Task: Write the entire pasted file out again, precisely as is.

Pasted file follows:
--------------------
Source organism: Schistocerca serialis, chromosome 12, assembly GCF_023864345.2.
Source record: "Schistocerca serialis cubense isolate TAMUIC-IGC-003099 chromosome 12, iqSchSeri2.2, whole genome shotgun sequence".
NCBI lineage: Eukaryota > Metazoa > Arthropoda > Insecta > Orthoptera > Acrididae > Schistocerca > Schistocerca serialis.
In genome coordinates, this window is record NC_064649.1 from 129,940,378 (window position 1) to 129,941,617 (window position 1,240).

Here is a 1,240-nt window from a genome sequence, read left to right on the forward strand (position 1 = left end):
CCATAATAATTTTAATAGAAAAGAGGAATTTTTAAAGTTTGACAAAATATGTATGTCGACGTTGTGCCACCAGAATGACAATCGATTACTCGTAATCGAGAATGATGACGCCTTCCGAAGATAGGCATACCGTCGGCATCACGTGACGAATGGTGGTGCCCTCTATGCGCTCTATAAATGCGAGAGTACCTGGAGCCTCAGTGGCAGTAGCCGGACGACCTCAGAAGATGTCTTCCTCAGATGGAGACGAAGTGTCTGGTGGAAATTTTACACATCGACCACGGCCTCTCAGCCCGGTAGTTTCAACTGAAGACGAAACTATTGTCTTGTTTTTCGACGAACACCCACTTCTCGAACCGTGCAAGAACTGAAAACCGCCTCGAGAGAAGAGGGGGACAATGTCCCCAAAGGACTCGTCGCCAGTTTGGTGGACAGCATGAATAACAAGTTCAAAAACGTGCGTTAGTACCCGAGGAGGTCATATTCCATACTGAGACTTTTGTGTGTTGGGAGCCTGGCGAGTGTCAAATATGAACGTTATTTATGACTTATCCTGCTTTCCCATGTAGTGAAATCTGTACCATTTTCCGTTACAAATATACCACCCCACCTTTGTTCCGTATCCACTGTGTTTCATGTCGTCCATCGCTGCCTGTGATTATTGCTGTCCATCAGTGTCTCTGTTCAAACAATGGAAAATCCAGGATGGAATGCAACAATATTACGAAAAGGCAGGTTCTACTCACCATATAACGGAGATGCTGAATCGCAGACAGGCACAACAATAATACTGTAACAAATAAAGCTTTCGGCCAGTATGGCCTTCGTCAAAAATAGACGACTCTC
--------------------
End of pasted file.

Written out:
Source organism: Schistocerca serialis, chromosome 12, assembly GCF_023864345.2.
Source record: "Schistocerca serialis cubense isolate TAMUIC-IGC-003099 chromosome 12, iqSchSeri2.2, whole genome shotgun sequence".
NCBI lineage: Eukaryota > Metazoa > Arthropoda > Insecta > Orthoptera > Acrididae > Schistocerca > Schistocerca serialis.
In genome coordinates, this window is record NC_064649.1 from 129,940,378 (window position 1) to 129,941,617 (window position 1,240).

Here is a 1,240-nt window from a genome sequence, read left to right on the forward strand (position 1 = left end):
CCATAATAATTTTAATAGAAAAGAGGAATTTTTAAAGTTTGACAAAATATGTATGTCGACGTTGTGCCACCAGAATGACAATCGATTACTCGTAATCGAGAATGATGACGCCTTCCGAAGATAGGCATACCGTCGGCATCACGTGACGAATGGTGGTGCCCTCTATGCGCTCTATAAATGCGAGAGTACCTGGAGCCTCAGTGGCAGTAGCCGGACGACCTCAGAAGATGTCTTCCTCAGATGGAGACGAAGTGTCTGGTGGAAATTTTACACATCGACCACGGCCTCTCAGCCCGGTAGTTTCAACTGAAGACGAAACTATTGTCTTGTTTTTCGACGAACACCCACTTCTCGAACCGTGCAAGAACTGAAAACCGCCTCGAGAGAAGAGGGGGACAATGTCCCCAAAGGACTCGTCGCCAGTTTGGTGGACAGCATGAATAACAAGTTCAAAAACGTGCGTTAGTACCCGAGGAGGTCATATTCCATACTGAGACTTTTGTGTGTTGGGAGCCTGGCGAGTGTCAAATATGAACGTTATTTATGACTTATCCTGCTTTCCCATGTAGTGAAATCTGTACCATTTTCCGTTACAAATATACCACCCCACCTTTGTTCCGTATCCACTGTGTTTCATGTCGTCCATCGCTGCCTGTGATTATTGCTGTCCATCAGTGTCTCTGTTCAAACAATGGAAAATCCAGGATGGAATGCAACAATATTACGAAAAGGCAGGTTCTACTCACCATATAACGGAGATGCTGAATCGCAGACAGGCACAACAATAATACTGTAACAAATAAAGCTTTCGGCCAGTATGGCCTTCGTCAAAAATAGACGACTCTC